Here’s an example of self-directed learning in practice: Instead of instituting a corporate reskilling initiative for 1,000 engineers, a company could encourage each employee to set their own learning goals based on their specific aspirations and priorities for development.
3. Promote Knowledge-Sharing
The next stress-free step to creating a Collaborative Learning environment might sound obvious, but a lot of companies still have a hard time with it. We’re talking about promoting knowledge-sharing between subject-matter experts.
When you hire a talented team, your employees are your greatest resource. They have the skills, the smarts, and the expertise to help your company succeed—after all, that’s why you hired them. By promoting knowledge sharing within your company, you can tap into that resource and set your subject-matter experts free.
Old-school, top-down learning also runs the risk of creating information silos. In this scenario, sales teams are only told about sales goals, and marketing departments lack insight into product development. Everyone is working on their own niche, with no way to lift their heads and see where the company is going.
In a Collaborative Learning environment, employees can teach each other about their work and gain valuable visibility into other departments, which helps them stay aligned on global strategy and promotes collaboration across teams, even when working remotely. Employees become more invested in the company as a whole, and being part of a learning community and sharing knowledge leads to higher employee satisfaction.
Another valuable benefit of promoting knowledge sharing within your company? You can reduce the risk of brain drain.
In a top-down environment, employees amass institutional knowledge—a client’s likes and dislikes, the specifics of a technical process—and use that knowledge to do their jobs well. But when they leave, all that valuable information goes with them. When a company promotes knowledge sharing, institutional information can be shared and accessed even after an employee moves on, helping to future-proof learning against movements in personnel.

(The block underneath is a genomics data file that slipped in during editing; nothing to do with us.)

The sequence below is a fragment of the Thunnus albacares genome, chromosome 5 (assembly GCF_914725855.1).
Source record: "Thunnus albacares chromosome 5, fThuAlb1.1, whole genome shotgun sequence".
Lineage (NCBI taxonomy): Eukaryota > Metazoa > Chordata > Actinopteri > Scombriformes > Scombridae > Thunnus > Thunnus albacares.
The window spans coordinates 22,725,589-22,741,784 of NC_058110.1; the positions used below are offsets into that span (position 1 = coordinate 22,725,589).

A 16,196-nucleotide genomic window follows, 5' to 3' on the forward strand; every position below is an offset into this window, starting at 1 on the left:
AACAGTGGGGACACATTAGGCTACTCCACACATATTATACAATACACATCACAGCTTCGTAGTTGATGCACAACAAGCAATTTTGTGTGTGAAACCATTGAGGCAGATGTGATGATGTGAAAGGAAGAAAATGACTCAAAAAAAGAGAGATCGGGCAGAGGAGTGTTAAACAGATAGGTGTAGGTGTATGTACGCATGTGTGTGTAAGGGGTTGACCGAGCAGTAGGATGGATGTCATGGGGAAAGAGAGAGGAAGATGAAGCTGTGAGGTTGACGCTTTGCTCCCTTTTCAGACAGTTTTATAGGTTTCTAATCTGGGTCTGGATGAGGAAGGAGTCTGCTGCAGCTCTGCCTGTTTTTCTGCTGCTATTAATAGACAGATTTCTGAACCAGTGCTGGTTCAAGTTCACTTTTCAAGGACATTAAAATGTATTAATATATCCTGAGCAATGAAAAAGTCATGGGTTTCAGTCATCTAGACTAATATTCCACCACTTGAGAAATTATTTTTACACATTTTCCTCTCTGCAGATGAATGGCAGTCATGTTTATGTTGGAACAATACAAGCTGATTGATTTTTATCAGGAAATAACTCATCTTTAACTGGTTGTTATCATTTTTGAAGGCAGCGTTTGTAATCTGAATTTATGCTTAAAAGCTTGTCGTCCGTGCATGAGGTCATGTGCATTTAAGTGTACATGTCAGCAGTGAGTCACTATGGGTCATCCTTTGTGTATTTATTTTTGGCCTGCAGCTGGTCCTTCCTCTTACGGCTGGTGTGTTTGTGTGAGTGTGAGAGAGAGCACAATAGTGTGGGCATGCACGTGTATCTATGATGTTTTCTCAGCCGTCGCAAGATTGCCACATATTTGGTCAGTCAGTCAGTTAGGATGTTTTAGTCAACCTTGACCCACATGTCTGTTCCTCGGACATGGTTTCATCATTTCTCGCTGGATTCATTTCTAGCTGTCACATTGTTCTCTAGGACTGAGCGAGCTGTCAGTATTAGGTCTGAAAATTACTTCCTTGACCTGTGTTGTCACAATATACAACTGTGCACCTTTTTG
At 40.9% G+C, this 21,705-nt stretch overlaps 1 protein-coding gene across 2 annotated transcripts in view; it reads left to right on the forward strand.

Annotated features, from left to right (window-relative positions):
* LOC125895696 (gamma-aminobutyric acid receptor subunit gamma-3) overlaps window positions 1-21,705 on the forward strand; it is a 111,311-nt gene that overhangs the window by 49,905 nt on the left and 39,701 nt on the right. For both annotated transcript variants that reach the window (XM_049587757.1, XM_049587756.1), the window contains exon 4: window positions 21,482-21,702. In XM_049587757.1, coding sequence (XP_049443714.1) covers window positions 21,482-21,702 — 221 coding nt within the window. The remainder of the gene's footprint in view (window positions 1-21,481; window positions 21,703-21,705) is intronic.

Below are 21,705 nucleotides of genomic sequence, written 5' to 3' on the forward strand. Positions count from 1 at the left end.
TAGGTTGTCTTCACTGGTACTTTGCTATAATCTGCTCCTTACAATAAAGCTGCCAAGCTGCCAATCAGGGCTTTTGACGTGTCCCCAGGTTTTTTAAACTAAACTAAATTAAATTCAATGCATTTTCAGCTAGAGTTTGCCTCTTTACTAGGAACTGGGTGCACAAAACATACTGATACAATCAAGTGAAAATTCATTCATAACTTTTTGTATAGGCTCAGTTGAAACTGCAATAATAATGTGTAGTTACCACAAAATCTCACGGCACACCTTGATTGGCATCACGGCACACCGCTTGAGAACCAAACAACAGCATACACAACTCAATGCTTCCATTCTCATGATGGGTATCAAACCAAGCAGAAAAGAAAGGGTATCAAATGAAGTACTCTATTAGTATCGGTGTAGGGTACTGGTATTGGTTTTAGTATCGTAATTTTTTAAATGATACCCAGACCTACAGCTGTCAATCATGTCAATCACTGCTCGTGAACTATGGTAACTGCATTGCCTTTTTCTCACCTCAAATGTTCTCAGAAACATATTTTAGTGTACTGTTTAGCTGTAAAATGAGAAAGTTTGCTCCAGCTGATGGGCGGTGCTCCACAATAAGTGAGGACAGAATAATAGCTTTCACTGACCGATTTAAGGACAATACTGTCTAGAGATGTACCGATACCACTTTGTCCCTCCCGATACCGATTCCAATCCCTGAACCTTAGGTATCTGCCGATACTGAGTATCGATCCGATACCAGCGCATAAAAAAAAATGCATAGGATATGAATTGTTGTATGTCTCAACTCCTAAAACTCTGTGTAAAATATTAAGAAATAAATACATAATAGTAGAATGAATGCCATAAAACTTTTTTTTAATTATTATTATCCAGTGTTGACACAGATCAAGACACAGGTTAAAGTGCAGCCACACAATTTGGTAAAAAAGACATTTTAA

4. Choosing The Right Learning Tools For Collaborative Learning Environments
The final step in this process? Finding the right learning tool to help your teams.
To create an effective Collaborative Learning environment, your most important tool is the right Collaborative Learning platform. The 360Learning Collaborative Learning platform allows companies to easily and inexpensively create courses that are targeted to their employees’ needs and answer the most important questions.
Collaborative Learning platforms offer several key advantages over traditional Learning Management Platforms and Learning Experience Platforms. For one, they make it faster, easier, and cheaper to create courses, since courses are created by employees as needs arise. They also make it a lot easier to keep course material fresh and relevant by using peer feedback and continuous improvement to identify out-of-date information and remedy these errors.
L&D departments no longer need to waste time building and sourcing learning content—tasks that take up 29% of an L&D team’s time. Instead, they become learning facilitators and have more time to meet with key stakeholders, facilitate the flow of learning content, and strategize.
Because courses on our Collaborative Learning platform are created internally, they’re specific to your company’s needs and targeted to your team, meaning no more generic, one-size-fits-all lessons. Any skills gaps in the company can be addressed immediately, and outdated courses can quickly be flagged and corrected. This helps your company stay competitive and reactive to rapid market changes.
Finally, by using our Collaborative Learning platform, you can put the focus on training ROI. Traditionally, the success of a company’s learning initiative is measured by course completions or minutes of learning per month. This gives a good idea of how much coursework is being completed, but it doesn’t tell us how the learning is actually benefiting the company. Collaborative Learning platforms are tailored to your company’s own needs and skills gaps. As team members progress, you can measure improvements in their outcomes and gauge the overall success of each learning initiative.
Creating the right Collaborative Learning environment doesn’t have to be stressful. With these 4 steps, you can give your teams all the elements they need to grow and thrive. Even better, you can avoid some of the frequent obstacles associated with traditional learning approaches. Let’s dig into these obstacles in more detail.
Looking for insider secrets to change mindsets about online training and get employees actively involved in the process? Download the eBook How Collaborative Learning Boosts Engagement Rates To Over 90% to discover how the collaborative approach breaks down barriers and maximizes your organization’s L&D potential. Also, join the webinar to learn how to hit 90%+ learner course completion with collaborative learning.